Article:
As a historian, and specifically as a genealogist, I often try to look at patterns in ancestry to explain political or social phenomenon. One of the first, and pretty obvious similarity among the three women who married into the British Royal family is their American heritage. Both Wallis and Meghan are obviously Americans by nationality. And while Diana was British, she did have at the very least 1/8 American blood by virtue of her great-grandmother. Historically, the British colonized America, and in 1776, the Americans booted their colonizers out and declared themselves independent. And while they have become good friends and allies throughout the centuries, it does appear that whenever an American, even someone who is just part American, marries into the Royal family, the relationship is bound to disintegrate, or at least something explosive comes out of it.

And among Wallis, Diana, and Meghan, the connection is not just the American connection. All three are blood relatives and are cousins of each other. The three are direct descendants of Hugh de Kevelioc, the 5th Earl of Chester. He is known in history as having joined in the revolt against King Henry II of England. After his surrender, his land and properties were later returned to him. But think about it. All three women, women who in one way or the other did irreparable damage to the British Royal family, descend from a man who fought against a king of England. This heritage, coupled with their “American” roots, thus seem to be possible reasons for the dissonance in their relationships.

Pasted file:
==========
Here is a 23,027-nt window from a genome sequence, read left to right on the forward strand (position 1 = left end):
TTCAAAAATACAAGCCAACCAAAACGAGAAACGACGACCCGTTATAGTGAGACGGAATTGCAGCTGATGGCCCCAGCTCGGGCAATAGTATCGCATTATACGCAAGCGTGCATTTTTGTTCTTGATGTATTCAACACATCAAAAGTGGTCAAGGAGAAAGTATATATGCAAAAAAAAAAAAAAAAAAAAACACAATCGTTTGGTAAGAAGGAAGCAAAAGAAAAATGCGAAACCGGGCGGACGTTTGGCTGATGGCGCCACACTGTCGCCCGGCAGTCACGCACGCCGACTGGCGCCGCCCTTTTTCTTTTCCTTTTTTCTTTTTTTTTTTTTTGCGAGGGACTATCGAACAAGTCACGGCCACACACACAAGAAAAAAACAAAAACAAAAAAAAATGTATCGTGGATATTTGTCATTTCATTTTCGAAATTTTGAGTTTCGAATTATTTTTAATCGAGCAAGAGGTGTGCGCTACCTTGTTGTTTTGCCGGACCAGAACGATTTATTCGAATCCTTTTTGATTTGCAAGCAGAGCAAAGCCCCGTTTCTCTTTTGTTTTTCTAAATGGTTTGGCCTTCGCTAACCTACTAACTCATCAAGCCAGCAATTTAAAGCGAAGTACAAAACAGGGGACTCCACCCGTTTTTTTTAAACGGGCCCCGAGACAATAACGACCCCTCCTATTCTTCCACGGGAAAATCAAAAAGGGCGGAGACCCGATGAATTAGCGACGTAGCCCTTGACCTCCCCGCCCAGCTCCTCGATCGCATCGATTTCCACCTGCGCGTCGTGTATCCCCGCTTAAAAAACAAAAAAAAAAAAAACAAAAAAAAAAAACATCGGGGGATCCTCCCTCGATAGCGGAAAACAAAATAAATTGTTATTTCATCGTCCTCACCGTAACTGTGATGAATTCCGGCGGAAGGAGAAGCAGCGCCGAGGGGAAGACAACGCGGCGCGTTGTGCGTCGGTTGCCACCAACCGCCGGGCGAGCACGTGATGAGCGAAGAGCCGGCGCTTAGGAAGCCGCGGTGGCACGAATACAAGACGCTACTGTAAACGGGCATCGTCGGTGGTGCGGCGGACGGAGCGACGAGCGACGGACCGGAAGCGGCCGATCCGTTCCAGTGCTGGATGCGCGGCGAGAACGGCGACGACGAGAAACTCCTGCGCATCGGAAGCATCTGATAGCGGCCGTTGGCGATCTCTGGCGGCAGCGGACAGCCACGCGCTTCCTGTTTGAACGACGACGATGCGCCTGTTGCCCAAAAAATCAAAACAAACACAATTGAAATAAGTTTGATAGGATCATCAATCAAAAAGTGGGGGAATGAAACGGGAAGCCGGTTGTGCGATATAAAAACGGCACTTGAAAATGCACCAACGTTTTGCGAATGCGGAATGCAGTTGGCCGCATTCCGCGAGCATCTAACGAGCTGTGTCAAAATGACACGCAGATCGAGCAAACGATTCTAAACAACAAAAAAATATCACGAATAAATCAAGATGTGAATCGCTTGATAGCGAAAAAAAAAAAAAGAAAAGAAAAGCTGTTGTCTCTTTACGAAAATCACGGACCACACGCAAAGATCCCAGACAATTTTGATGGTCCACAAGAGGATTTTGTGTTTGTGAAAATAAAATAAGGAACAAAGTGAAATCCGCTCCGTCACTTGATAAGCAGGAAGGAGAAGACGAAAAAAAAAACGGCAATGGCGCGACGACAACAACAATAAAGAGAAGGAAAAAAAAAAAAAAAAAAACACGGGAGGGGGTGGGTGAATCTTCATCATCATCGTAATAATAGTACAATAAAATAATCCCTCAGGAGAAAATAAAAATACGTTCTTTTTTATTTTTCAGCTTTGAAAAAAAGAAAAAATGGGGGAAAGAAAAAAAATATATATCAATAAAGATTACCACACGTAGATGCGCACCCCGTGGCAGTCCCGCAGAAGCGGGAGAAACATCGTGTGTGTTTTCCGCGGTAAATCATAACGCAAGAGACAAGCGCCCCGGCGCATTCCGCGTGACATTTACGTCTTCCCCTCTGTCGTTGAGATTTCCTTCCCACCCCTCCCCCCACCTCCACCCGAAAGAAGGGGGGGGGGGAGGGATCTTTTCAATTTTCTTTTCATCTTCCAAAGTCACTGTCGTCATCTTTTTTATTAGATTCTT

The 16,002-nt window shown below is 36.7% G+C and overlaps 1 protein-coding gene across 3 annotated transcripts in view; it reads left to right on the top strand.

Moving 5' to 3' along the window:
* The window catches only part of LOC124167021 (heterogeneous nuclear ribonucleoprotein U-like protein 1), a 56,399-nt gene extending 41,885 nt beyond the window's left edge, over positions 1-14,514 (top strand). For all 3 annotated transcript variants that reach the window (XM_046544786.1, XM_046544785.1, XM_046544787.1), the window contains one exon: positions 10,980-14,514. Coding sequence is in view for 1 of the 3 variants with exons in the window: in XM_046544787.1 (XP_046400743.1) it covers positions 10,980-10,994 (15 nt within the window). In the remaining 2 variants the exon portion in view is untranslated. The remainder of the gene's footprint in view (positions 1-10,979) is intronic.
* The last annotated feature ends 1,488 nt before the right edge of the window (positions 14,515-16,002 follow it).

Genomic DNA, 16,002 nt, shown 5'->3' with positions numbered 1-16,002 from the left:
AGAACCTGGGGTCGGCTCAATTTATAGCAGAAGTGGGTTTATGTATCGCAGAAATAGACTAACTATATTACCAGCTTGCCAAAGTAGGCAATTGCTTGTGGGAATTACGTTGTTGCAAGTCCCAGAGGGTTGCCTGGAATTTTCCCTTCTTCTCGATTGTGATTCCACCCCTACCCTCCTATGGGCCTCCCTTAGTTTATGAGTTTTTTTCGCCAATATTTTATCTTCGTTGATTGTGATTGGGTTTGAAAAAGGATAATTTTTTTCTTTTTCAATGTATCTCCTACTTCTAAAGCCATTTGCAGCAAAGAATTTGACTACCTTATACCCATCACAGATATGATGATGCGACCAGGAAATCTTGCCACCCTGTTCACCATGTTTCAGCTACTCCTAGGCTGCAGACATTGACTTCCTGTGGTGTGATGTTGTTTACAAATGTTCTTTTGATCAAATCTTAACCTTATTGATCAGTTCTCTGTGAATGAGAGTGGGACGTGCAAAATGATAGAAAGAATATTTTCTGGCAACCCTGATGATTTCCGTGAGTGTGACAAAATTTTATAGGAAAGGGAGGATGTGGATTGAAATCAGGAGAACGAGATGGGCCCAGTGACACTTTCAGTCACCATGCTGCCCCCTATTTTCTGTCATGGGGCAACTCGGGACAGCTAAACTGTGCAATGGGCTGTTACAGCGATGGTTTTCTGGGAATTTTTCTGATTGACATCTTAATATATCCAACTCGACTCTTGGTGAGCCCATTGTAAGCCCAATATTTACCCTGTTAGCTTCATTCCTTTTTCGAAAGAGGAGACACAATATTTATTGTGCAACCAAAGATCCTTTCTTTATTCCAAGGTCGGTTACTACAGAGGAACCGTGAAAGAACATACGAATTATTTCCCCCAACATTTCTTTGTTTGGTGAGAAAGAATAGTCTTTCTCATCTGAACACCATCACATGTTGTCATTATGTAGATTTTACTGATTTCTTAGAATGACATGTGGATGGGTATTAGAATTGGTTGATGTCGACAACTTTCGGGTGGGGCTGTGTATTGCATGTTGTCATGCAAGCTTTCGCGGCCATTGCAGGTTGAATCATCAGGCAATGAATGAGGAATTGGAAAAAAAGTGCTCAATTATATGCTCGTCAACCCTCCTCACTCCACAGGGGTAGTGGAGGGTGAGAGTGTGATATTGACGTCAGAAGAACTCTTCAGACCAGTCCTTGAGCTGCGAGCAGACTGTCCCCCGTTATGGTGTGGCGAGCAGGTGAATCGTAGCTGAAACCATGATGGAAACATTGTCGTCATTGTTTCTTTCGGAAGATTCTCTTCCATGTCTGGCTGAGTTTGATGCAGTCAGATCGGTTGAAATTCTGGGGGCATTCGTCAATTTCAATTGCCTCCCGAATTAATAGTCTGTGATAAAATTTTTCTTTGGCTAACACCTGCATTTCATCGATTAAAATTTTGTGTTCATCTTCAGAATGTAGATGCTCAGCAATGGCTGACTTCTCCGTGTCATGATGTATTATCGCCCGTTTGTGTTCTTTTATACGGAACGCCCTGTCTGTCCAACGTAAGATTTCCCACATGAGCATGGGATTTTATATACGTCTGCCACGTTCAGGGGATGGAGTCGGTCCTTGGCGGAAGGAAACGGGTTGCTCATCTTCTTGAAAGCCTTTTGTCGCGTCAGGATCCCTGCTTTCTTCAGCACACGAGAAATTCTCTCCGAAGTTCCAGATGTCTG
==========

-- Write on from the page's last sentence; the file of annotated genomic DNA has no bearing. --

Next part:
Whatever the reason, I stand firm in the belief that all three women went into these relationships knowing the consequences. Wallis caused a king's abdication. Diana caused the Royal family damage to its reputation and image that took a long time to heal. And, just as the Royal Family's image had started to be repaired, Meghan's arrival and unceremonial exit, plus her tell all interview with Oprah, has once again brought unwelcome drama to the royal family. It would really seem that Americans, while good allies to the British, are not meant to be involved romantically with them.